For a long time I had thought a CPW would suit me, but the C stands for Canadian, and there are very few of them this side of the Pond.
My feelings were reinforced when I got to have a play with Anna’s wheel in Zurich last October. I didn’t want to stop. So when a Ravelry friend spotted a large wheel on ebay I was right there! The photos were terrible, but I could see that it was indeed a CPW, so I bought it. It was in Aberdeenshire, and I knew Littlejohn’s would pick it up and bring it home. They did – and earlier than I expected too. Which is why I hadn’t cleared the space for it!
So what is a CPW? The Canadian Production Wheels were made in Quebec, in the eastern side of Canada, from the mid 1800s to about 1940. They are sloping bed wheels with large wheels (mine is 31″), cast iron parts and ’tilt tension’. Most have a knob on the flyer end, but this is just decorative and is not there to adjust the tension. That is done by tilting the mother-of-all towards or away from the wheel. For much more about the wheels and their history, see Caroline Foty’s ebook, Fabricants de Rouets. (Caroline is fiddletwist on Ravelry and the book is available from her.)
I knew from the ebay photos that the crank was broken, but I also knew that was no problem living in a rural area where blacksmiths are used to mending things. My motocross son was able to give me 3 or 4 names, and the first one said they can do it!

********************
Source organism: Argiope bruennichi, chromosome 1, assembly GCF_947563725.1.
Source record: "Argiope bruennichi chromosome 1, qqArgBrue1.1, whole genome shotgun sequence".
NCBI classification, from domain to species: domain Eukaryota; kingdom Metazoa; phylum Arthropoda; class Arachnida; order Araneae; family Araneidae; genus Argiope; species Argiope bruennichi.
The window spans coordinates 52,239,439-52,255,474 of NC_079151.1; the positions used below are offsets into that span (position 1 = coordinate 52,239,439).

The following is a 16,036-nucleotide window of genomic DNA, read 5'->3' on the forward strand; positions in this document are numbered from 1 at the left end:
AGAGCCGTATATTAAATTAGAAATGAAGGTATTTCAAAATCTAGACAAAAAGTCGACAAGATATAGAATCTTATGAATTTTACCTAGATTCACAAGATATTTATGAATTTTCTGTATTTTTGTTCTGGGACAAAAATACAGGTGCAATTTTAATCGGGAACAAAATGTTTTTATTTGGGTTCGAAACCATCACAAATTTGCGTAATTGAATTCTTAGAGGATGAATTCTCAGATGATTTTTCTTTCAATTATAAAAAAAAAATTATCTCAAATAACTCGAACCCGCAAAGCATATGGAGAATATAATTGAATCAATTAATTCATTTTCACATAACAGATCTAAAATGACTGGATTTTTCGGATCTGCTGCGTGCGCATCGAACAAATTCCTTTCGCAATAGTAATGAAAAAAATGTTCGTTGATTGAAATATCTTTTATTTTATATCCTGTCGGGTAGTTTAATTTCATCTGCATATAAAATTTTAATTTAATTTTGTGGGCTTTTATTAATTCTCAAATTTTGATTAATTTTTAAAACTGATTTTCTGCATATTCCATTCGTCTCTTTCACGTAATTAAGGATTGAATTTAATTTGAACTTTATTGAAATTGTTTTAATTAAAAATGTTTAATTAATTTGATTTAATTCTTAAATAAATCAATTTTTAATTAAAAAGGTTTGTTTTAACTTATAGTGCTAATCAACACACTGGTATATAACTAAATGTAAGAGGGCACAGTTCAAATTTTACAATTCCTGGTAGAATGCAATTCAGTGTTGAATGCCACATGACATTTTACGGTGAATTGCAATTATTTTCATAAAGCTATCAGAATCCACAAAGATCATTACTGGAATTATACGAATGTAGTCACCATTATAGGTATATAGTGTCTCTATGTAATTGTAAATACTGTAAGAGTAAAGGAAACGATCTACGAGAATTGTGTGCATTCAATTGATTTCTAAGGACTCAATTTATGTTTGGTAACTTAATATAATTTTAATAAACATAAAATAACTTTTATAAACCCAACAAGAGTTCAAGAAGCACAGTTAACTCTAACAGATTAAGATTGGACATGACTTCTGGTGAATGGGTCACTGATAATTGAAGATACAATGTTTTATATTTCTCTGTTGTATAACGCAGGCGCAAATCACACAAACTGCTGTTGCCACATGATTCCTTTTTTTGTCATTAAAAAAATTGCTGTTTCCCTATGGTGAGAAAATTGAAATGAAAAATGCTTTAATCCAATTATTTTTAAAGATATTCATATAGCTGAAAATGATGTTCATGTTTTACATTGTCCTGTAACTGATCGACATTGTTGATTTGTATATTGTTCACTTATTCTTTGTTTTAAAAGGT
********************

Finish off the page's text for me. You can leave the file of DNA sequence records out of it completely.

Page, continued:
The most obvious ‘problems’ are the least important. There is a bit out of the wheel itself, and one joint has opened. Neither will be a problem in use.
I am not restoring it to its original condition, just cleaning it up and getting it working. The wheel itself turned easily, but the flyer assembly was seized. So my first job was to squirt plenty of 3-in-1 oil on to the screws of the tilt tension and the axle of the flyer. I did this morning and night for a couple of days, and that did the trick. I was able to move the maidens to get the flyer off, and then to get the whorl and bobbin off. I cleaned it all, rubbed boiled linseed into the wood, and coated the axle with silicone gun oil and put it back together again. It has now been sent off to Mike Williams to make a couple of new bobbins for it.
One more night with the 3-in-1 and I was able to undo the butterfly and bolt that held the mother-of-all (MOA). There was a fairly recent nail in the assembly. I suspect it was put there to tighten up the tension at some point.
There was a lot of gunk between the top and bottom parts of the saddle:
Once I had removed some of this I was able to remove the MOA, to find even more gunk beneath it! Many moons ago someone had put a layer of some sort of brown paper right round the MOA. Some came away at once but some needed another night of 3-in-1 before I could get it all off.
I then oiled the MOA and have given the leather several coats of leather cleaner to make it less brittle. It is in good shape and should last me out!
The main wheel is now ready to be picked up and taken off for the blacksmiths to do their bit. And I just have to be patient….!